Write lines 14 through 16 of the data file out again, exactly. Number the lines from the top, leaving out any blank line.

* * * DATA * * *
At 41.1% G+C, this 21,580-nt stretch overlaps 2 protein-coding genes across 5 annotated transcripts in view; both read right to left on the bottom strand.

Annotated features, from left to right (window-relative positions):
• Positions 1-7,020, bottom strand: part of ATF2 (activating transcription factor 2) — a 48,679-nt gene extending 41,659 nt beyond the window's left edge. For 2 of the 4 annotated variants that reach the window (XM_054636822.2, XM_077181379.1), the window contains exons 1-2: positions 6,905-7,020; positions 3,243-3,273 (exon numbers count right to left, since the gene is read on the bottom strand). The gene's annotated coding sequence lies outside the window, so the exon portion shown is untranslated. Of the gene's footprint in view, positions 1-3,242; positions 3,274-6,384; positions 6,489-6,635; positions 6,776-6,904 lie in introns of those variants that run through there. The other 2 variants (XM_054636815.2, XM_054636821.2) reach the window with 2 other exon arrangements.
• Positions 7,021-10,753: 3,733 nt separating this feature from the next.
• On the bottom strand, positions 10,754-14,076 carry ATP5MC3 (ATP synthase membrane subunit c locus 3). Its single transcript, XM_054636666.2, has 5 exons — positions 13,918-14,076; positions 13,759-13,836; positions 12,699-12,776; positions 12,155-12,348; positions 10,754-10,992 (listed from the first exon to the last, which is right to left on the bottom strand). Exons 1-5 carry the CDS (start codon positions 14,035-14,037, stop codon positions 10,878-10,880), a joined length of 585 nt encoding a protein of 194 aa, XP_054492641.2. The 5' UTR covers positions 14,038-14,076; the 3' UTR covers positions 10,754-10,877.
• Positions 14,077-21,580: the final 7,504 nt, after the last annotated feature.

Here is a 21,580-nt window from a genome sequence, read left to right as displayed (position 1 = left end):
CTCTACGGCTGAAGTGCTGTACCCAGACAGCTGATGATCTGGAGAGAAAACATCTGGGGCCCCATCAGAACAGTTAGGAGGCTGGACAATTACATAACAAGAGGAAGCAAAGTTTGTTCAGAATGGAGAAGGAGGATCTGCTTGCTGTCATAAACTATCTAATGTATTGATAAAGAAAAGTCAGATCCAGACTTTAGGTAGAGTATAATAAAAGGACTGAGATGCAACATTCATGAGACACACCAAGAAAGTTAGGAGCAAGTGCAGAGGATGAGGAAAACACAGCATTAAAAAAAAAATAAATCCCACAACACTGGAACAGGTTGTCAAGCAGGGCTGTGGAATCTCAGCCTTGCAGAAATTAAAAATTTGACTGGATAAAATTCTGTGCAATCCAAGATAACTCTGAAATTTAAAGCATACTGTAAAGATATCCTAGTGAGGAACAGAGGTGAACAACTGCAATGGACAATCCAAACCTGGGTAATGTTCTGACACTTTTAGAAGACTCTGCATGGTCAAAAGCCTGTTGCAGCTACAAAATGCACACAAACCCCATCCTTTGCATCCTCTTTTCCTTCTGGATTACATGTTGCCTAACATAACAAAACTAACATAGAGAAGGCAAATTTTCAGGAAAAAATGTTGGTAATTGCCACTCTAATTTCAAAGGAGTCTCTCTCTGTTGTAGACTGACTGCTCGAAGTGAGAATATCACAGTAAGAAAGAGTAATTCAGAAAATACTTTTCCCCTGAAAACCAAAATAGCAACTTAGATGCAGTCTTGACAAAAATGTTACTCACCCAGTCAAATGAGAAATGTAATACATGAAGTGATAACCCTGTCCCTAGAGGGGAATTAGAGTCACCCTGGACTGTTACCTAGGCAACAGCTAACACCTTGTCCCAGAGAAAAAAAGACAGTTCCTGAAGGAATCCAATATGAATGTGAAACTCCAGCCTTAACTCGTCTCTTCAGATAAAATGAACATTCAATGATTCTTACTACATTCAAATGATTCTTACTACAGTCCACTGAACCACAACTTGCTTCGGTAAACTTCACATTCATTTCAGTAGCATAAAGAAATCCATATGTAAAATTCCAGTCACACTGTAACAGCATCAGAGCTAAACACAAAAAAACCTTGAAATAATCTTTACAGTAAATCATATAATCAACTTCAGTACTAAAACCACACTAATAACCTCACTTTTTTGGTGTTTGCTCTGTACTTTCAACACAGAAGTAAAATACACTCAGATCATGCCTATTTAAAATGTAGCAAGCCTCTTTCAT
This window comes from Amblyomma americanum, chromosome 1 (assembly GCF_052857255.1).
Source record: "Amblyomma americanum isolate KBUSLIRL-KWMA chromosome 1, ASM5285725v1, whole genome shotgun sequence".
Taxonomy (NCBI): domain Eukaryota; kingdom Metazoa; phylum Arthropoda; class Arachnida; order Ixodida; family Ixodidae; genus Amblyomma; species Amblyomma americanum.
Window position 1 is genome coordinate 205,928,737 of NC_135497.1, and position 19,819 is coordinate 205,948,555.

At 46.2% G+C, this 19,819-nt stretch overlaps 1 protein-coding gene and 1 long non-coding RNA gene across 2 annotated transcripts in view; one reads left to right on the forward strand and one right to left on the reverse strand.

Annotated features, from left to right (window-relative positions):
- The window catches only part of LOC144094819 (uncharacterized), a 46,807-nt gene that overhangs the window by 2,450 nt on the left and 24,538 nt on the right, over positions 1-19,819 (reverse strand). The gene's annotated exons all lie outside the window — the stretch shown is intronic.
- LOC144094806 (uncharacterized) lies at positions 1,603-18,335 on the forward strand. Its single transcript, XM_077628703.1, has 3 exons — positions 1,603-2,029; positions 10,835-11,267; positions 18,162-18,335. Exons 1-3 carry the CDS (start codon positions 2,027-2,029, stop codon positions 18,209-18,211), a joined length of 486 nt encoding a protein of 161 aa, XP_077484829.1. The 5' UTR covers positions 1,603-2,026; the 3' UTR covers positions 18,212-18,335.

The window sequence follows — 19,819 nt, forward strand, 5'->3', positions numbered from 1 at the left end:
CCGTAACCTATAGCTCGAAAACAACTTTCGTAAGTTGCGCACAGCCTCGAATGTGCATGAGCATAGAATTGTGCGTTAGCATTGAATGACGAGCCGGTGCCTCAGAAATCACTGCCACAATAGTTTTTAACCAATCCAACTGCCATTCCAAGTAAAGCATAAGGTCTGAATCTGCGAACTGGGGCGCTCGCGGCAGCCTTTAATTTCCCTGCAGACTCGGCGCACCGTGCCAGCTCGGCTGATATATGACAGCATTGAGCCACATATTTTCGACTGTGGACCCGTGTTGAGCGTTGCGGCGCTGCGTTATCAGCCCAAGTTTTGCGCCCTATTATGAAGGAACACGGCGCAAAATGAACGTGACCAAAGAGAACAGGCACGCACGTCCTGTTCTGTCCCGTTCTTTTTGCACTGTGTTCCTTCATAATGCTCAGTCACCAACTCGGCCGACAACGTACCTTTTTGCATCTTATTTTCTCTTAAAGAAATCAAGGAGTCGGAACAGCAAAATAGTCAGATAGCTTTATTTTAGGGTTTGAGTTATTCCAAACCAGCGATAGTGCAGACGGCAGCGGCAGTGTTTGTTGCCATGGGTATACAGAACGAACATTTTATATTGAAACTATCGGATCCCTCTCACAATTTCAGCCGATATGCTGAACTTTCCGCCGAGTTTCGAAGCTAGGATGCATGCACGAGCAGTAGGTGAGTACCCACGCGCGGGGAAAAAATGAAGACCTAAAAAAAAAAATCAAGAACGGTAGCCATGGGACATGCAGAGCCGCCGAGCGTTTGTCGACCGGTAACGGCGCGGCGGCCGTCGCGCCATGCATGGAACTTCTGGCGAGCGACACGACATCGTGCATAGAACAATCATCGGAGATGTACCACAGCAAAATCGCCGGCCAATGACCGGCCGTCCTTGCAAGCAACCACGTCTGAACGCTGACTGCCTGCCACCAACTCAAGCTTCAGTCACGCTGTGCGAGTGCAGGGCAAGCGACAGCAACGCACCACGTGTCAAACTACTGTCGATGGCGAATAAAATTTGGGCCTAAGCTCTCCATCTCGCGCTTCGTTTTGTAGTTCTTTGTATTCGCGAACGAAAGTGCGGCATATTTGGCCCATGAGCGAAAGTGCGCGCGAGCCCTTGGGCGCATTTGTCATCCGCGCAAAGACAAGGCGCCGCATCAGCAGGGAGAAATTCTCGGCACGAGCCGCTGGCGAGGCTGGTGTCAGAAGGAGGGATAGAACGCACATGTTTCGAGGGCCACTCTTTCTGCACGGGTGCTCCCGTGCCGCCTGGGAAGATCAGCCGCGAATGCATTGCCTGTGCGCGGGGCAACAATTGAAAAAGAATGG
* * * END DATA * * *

Annotated features, from left to right (window-relative positions):
- The window catches only part of LOC144094819 (uncharacterized), a 46,807-nt gene that overhangs the window by 2,450 nt on the left and 24,538 nt on the right, over positions 1-19,819 (reverse strand). The gene's annotated exons all lie outside the window — the stretch shown is intronic.
- LOC144094806 (uncharacterized) lies at positions 1,603-18,335 on the forward strand. Its single transcript, XM_077628703.1, has 3 exons — positions 1,603-2,029; positions 10,835-11,267; positions 18,162-18,335. Exons 1-3 carry the CDS (start codon positions 2,027-2,029, stop codon positions 18,209-18,211), a joined length of 486 nt encoding a protein of 161 aa, XP_077484829.1. The 5' UTR covers positions 1,603-2,026; the 3' UTR covers positions 18,212-18,335.